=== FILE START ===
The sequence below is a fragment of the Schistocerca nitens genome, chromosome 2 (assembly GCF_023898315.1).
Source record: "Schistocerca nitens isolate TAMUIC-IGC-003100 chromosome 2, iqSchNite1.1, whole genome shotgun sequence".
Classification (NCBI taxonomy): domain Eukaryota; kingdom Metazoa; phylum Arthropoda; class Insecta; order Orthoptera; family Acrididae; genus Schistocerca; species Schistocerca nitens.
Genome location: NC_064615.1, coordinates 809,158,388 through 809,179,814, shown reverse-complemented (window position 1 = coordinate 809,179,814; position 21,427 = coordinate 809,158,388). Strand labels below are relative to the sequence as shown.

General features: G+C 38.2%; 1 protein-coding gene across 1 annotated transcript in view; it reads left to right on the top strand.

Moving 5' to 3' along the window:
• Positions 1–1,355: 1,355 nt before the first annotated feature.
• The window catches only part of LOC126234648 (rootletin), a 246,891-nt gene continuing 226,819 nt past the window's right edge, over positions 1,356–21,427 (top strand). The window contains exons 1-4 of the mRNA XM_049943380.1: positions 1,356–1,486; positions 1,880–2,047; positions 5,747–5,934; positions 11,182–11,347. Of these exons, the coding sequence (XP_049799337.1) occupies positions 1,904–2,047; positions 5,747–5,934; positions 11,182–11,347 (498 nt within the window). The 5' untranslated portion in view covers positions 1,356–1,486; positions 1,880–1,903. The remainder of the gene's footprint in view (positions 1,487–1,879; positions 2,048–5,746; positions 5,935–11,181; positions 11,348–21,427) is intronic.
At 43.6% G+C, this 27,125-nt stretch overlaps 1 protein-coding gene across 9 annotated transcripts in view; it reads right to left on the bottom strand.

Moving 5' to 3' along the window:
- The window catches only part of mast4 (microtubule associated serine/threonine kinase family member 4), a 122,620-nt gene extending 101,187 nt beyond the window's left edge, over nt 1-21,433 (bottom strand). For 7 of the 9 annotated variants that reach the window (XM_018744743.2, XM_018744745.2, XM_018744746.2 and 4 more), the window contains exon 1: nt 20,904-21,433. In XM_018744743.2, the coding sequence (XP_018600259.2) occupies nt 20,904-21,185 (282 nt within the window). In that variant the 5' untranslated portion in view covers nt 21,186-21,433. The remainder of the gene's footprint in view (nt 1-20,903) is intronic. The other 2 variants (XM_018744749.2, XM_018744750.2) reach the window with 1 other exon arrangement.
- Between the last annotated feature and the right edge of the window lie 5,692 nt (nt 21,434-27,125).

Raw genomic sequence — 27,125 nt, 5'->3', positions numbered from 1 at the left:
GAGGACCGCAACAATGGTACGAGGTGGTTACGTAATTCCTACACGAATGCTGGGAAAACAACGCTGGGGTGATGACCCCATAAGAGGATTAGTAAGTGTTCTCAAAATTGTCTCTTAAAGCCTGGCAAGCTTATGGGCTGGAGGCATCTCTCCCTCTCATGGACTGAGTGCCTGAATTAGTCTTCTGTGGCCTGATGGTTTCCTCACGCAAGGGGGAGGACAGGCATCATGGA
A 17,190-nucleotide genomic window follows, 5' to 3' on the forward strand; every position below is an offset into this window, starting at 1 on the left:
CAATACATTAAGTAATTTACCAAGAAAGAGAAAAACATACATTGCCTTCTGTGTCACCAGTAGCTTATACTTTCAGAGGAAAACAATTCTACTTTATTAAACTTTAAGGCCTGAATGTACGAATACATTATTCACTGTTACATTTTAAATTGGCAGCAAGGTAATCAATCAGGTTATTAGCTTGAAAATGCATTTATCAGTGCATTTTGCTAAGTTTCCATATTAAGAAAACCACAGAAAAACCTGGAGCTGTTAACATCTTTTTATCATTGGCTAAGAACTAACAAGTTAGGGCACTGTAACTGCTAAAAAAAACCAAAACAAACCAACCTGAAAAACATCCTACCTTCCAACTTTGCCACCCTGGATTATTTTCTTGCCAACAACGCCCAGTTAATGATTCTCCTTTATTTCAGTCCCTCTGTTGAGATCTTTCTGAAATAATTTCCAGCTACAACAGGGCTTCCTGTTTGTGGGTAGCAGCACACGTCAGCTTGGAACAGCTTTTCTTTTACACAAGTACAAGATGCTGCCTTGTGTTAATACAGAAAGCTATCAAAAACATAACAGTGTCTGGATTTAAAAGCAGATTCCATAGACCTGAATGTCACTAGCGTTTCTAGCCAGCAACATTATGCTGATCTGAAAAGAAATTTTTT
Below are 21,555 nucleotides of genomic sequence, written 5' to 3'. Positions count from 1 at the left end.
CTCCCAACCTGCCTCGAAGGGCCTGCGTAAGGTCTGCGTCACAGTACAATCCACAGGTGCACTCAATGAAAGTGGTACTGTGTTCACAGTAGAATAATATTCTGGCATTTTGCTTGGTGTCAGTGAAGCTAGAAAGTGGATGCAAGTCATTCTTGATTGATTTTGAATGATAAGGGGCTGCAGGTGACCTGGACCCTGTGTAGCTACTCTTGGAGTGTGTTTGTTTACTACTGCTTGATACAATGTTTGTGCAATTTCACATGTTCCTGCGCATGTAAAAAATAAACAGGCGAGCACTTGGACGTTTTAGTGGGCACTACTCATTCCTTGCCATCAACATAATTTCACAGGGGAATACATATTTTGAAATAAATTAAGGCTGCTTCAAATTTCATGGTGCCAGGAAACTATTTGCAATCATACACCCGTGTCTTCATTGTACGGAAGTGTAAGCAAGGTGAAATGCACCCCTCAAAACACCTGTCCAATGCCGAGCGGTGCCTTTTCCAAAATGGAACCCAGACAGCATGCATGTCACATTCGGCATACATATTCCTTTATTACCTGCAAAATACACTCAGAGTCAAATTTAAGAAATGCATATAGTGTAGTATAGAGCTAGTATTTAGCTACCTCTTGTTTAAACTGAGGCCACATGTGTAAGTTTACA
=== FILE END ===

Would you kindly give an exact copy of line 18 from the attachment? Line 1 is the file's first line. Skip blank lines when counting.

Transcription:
CTCCCAACCTGCCTCGAAGGGCCTGCGTAAGGTCTGCGTCACAGTACAATCCACAGGTGCACTCAATGAAAGTGGTACTGTGTTCACAGTAGAATAATATTCTGGCATTTTGCTTGGTGTCAGTGAAGCTAGAAAGTGGATGCAAGTCATTCTTGATTGATTTTGAATGATAAGGGGCTGCAGGTGACCTGGACCCTGTGTAGCTACTCTTGGAGTGTGTTTGTTTACTACTGCTTGATACAATGTTTGTGCAATTTCACATGTTCCTGCGCATGTAAAAAATAAACAGGCGAGCACTTGGACGTTTTAGTGGGCACTACTCATTCCTTGCCATCAACATAATTTCACAGGGGAATACATATTTTGAAATAAATTAAGGCTGCTTCAAATTTCATGGTGCCAGGAAACTATTTGCAATCATACACCCGTGTCTTCATTGTACGGAAGTGTAAGCAAGGTGAAATGCACCCCTCAAAACACCTGTCCAATGCCGAGCGGTGCCTTTTCCAAAATGGAACCCAGACAGCATGCATGTCACATTCGGCATACATATTCCTTTATTACCTGCAAAATACACTCAGAGTCAAATTTAAGAAATGCATATAGTGTAGTATAGAGCTAGTATTTAGCTACCTCTTGTTTAAACTGAGGCCACATGTGTAAGTTTACA